Enthusiasm: Hopefully, you have a passion for teaching first aid and CPR. Let it show! Remember, participants take their cues from you – if you bring positive energy and enthusiasm to your classes, you will be creating an environment that will engage participants and maximize learning. The end result will be a more positive and effective experience for your participants, and for you as well.
Springtime brings rain and the after-effects of winter weather – potholes and uneven pavement. Keep these driving tips in mind before you travel:
Campus life typically challenges students with new opportunities for learning, discovery – and intimacy with germs. Lots of germs.
That makes dormitories and their residents an ideal natural experiment to trace the germs' paths.
"You pack a bunch of college kids into a very small environment … we're not known as being the cleanliest of people," says sophomore Parker Kleb at the University of Maryland in College Park.
Kleb is a research assistant for
an ongoing study tracking the spread of respiratory viruses through a student population. The study's goal is to better understand how these viruses move around, in order to help keep illness at bay – all the more pressing as the current flu season is on track to be among the worst recorded in the United States.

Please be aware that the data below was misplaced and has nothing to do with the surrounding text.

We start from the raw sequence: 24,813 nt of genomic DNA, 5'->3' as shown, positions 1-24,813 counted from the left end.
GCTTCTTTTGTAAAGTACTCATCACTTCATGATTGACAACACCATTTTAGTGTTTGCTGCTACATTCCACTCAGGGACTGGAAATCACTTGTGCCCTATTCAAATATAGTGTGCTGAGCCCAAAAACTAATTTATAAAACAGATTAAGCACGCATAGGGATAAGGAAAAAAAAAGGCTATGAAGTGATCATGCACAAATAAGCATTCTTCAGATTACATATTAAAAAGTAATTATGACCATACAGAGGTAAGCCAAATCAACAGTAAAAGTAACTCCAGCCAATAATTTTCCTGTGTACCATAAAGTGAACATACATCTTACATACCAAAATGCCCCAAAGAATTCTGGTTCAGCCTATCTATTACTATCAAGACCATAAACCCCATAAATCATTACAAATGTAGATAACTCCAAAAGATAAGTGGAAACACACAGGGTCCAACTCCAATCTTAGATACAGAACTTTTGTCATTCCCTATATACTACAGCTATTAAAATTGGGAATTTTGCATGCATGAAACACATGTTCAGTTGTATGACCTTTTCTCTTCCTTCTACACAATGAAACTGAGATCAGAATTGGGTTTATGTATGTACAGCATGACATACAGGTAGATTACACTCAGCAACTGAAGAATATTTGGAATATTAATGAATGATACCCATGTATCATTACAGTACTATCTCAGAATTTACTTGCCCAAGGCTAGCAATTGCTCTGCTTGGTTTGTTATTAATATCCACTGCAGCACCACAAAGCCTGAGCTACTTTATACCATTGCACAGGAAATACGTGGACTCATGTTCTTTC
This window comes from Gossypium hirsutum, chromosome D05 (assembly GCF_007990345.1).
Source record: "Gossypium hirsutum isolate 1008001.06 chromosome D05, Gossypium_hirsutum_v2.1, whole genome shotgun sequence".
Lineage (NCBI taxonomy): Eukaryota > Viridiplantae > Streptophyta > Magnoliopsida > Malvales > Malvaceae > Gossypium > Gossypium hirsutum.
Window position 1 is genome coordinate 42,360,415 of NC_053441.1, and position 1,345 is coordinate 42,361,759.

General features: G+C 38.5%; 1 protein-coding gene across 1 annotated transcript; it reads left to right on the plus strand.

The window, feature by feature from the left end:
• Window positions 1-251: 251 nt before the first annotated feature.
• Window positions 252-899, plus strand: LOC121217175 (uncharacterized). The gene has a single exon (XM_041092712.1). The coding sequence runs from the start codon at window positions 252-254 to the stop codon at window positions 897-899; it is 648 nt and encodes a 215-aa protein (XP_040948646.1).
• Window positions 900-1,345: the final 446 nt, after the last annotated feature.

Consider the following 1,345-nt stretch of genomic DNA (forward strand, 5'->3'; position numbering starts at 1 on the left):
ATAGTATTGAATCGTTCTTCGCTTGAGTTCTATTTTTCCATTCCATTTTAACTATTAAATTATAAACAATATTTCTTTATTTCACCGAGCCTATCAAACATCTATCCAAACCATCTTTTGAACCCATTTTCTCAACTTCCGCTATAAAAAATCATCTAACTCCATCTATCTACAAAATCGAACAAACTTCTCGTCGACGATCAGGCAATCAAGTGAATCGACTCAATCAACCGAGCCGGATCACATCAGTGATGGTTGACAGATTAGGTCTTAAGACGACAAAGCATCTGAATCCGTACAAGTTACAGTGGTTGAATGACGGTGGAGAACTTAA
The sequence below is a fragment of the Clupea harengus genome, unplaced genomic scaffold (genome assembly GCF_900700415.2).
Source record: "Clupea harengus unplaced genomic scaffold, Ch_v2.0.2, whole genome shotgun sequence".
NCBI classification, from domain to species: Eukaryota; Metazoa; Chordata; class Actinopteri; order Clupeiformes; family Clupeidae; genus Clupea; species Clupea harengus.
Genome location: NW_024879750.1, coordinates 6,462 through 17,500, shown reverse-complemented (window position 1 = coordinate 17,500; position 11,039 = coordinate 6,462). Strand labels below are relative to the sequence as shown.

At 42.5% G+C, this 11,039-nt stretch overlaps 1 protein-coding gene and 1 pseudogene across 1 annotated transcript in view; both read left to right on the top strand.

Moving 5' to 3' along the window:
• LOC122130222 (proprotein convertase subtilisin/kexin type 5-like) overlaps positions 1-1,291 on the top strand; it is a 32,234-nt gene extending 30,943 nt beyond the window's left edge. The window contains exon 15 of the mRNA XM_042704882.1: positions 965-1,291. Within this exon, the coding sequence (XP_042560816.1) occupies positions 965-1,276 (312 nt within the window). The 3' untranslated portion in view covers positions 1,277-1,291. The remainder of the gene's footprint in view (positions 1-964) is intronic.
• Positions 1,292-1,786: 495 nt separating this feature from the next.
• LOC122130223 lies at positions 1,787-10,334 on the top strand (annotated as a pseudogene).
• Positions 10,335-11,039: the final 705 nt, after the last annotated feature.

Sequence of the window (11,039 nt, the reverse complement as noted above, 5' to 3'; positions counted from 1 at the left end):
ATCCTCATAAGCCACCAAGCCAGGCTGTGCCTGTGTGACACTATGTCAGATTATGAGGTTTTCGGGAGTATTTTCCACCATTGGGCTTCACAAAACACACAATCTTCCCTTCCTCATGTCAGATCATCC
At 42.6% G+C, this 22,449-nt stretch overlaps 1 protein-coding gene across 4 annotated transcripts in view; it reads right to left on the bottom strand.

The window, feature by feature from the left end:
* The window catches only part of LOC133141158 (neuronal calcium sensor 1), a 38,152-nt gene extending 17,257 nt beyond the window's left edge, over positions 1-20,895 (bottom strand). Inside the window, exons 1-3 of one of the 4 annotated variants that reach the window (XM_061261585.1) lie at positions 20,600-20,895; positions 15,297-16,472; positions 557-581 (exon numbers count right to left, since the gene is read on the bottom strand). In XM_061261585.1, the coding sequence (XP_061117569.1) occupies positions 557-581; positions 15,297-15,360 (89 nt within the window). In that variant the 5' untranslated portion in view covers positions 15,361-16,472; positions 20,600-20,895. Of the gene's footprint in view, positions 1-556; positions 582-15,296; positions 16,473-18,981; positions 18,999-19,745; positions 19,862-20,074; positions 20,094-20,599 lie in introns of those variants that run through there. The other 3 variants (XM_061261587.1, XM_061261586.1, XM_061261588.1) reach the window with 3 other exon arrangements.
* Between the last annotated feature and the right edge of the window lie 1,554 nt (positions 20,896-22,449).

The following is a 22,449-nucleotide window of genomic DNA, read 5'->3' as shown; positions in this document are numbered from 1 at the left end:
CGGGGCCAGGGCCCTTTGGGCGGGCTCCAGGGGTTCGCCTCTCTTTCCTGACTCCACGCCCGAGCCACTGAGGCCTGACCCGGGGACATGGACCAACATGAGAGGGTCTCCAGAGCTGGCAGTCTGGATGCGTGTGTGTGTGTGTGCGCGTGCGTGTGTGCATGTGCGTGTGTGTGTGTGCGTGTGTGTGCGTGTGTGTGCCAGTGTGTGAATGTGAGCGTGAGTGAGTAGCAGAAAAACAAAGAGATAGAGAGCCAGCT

Called "C.A.T.C.H. the Virus," which stands for Characterizing and Tracking College Health, the study traces the trajectory of viral infections using blood samples, nasal swabs and breath samples from ailing freshmen and their closest contacts. (Tagline: It's snot your average research study.)
Donald Milton, an environmental and occupational health physician-scientist, heads the project. On a recent day, he described the study to a classroom of freshmen he hopes to recruit. He ticked off questions this research seeks to answer: What is it that makes people susceptible to getting sick? What makes them contagious? And how do they transmit a virus to others? "Maybe your house, your room has something to do with whether you're at risk of getting infected," Milton said.
He had a receptive audience: members of the College Park Scholars' Global Public Health program. Infection control is right up their alley. "How sick do we have to be?" one student asked. It's the culprit that matters, she's told. The study covers acute respiratory infections due to influenza viruses, adenoviruses, coronaviruses or respiratory syncytial virus, known as RSV.
Of most interest, however, is influenza. "Flu is important to everybody," says Milton. Influenza is thought to spread among humans three ways – touch; coughing and sneezing, which launches droplets containing virus from the lungs onto surfaces; and aerosols,
smaller droplets suspended in the air that could be inhaled.